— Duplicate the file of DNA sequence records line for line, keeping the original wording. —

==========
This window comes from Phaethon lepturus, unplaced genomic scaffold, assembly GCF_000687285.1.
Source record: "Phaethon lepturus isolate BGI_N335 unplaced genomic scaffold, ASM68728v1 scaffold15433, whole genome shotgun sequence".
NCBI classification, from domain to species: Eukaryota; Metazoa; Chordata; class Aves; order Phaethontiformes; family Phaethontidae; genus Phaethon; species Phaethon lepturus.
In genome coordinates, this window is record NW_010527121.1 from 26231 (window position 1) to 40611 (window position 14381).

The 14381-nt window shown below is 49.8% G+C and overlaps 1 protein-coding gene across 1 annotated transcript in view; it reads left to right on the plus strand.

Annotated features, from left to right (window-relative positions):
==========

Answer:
This window comes from Phaethon lepturus, unplaced genomic scaffold, assembly GCF_000687285.1.
Source record: "Phaethon lepturus isolate BGI_N335 unplaced genomic scaffold, ASM68728v1 scaffold15433, whole genome shotgun sequence".
NCBI classification, from domain to species: Eukaryota; Metazoa; Chordata; class Aves; order Phaethontiformes; family Phaethontidae; genus Phaethon; species Phaethon lepturus.
In genome coordinates, this window is record NW_010527121.1 from 26231 (window position 1) to 40611 (window position 14381).

The 14381-nt window shown below is 49.8% G+C and overlaps 1 protein-coding gene across 1 annotated transcript in view; it reads left to right on the plus strand.

Annotated features, from left to right (window-relative positions):